Unpublished sample piece for Venue.
With its opulent decoration, static presentation, and painfully deferential attitude, Crown Matrimonial has all the theatrical power of an evening spent staring at a commemorative plate. Midway through the second act, six weeks into the 1936 abdication crisis dramatised in the play, during yet another clipped discussion of love-versus-duty, Patricia Routledge as Queen Mary cries, “Will it never end?”. Audiences might feel a rare stab of sympathy with her as the play shuffles circuitously to its well-known conclusion.
It’s not the cast’s fault – Routledge hits the note of restrained matriarchal power throughout, and receives perky support from sundry royals and household characters. But despite portraying the queen as a woman with love for her children as well as devotion to the monarchy, there is no suggestion that she feels anything as interesting as anguish or even mild conflict when her maternal feelings clash with her regal ones. Positions are entrenched from the outset, and two hours of bickering on a sofa does nothing to make the royal family seem important or endearing.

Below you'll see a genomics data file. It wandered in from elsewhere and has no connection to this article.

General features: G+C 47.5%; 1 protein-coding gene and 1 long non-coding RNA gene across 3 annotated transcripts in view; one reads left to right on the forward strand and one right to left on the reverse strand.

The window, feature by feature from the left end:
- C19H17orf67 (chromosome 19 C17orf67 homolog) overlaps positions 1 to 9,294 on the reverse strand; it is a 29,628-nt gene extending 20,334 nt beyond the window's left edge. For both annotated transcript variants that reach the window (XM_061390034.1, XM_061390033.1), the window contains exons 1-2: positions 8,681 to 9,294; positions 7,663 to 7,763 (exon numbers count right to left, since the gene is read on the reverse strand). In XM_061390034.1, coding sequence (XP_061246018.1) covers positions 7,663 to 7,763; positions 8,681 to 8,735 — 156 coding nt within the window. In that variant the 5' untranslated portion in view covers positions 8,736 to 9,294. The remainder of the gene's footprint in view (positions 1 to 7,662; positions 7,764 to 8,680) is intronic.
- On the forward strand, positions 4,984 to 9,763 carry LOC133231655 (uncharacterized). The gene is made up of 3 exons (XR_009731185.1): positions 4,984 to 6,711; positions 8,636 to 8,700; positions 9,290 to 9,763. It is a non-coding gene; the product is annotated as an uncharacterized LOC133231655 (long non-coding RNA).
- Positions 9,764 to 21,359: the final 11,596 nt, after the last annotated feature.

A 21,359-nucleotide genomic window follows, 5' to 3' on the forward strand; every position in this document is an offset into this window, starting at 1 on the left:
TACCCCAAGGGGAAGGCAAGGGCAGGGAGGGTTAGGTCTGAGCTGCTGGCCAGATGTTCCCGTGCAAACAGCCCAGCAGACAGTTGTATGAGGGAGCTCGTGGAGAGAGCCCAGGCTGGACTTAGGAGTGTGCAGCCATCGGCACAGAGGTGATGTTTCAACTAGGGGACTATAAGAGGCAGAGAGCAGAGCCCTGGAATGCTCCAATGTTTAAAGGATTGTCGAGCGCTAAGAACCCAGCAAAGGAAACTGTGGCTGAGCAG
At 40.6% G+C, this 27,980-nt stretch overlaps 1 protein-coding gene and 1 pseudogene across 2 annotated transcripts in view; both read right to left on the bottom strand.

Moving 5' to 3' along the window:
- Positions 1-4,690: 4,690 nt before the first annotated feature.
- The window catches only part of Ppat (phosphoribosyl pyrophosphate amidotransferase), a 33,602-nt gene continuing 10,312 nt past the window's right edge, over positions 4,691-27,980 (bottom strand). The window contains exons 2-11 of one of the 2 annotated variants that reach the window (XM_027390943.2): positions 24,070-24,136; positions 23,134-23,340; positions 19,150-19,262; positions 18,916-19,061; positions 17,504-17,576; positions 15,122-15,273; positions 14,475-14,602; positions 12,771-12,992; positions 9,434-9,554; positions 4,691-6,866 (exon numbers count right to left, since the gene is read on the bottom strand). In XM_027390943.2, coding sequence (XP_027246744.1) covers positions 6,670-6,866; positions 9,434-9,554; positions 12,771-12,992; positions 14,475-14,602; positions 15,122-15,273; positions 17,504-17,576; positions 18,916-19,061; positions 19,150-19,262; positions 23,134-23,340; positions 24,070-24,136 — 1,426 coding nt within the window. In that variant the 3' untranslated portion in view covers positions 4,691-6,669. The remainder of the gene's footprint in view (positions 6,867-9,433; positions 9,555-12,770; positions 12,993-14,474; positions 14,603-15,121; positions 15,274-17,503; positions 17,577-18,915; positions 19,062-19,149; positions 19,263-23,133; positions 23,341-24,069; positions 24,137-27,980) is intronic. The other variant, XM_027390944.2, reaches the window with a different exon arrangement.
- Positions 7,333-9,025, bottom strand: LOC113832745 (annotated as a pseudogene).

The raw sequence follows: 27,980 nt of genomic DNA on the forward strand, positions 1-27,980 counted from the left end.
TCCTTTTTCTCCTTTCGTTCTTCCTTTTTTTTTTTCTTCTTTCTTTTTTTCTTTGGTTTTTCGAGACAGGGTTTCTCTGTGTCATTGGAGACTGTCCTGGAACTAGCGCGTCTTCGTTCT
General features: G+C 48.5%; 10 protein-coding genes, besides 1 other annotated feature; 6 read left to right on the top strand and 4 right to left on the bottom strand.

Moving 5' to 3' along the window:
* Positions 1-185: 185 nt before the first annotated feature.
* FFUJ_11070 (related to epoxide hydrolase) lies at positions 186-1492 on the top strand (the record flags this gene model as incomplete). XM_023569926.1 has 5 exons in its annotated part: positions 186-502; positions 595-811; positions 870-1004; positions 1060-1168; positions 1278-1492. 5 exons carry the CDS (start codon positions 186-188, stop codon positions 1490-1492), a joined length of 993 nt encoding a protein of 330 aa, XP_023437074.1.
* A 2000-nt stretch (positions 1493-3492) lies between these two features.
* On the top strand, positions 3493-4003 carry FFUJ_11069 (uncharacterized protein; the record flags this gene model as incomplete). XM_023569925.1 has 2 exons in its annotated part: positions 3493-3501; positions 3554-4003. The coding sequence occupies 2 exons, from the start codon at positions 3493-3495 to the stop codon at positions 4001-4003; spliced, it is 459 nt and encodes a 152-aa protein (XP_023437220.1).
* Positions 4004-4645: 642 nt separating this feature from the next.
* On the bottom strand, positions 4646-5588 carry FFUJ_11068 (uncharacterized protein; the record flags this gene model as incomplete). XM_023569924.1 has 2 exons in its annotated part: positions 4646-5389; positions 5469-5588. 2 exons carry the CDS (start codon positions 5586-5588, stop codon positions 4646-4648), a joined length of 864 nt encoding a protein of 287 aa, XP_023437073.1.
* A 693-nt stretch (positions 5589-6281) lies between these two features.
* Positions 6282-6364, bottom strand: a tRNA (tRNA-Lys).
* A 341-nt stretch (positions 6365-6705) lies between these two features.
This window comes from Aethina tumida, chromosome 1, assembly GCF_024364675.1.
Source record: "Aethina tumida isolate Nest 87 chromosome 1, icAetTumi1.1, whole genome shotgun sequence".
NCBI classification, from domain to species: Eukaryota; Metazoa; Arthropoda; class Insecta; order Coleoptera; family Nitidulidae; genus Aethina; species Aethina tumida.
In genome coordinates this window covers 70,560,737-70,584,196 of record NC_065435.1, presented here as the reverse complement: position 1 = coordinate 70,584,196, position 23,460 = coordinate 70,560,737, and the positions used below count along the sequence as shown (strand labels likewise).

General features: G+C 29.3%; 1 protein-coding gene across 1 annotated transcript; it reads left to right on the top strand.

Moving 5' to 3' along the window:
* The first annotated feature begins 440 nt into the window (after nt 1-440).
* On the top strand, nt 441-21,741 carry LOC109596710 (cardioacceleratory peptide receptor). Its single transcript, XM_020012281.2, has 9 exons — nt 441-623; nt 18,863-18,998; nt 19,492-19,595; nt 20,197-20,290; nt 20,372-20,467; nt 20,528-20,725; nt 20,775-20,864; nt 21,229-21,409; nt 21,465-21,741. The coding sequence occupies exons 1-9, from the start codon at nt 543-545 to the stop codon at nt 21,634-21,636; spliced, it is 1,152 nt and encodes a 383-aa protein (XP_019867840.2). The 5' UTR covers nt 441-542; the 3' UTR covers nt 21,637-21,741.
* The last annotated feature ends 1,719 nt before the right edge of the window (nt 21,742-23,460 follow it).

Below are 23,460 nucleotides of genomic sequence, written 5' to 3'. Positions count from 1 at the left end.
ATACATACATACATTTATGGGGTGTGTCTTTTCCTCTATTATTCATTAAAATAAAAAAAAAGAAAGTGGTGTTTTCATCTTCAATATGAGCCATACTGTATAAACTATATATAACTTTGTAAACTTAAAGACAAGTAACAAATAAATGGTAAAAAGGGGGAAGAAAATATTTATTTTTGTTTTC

Repeated allusions to European politics don’t help. As a continent prepares to brutalise itself, the only disgusting thing about Wallis Simpson is that the cabinet spent any time discussing her when they could have been worrying about Hitler. Ultimately, the play’s true villain is modern Britain. “One must move with the times”, remarks Edward, to which a lady-in-waiting ripostes, “Only of they are moving in the right direction.” Mired in tedious conservatism, Crown Matrimonial goes nowhere at all. *
CROWN MATRIMONIAL, THEATRE ROYAL BATH, MON 16 JUN-SAT 21 JUN.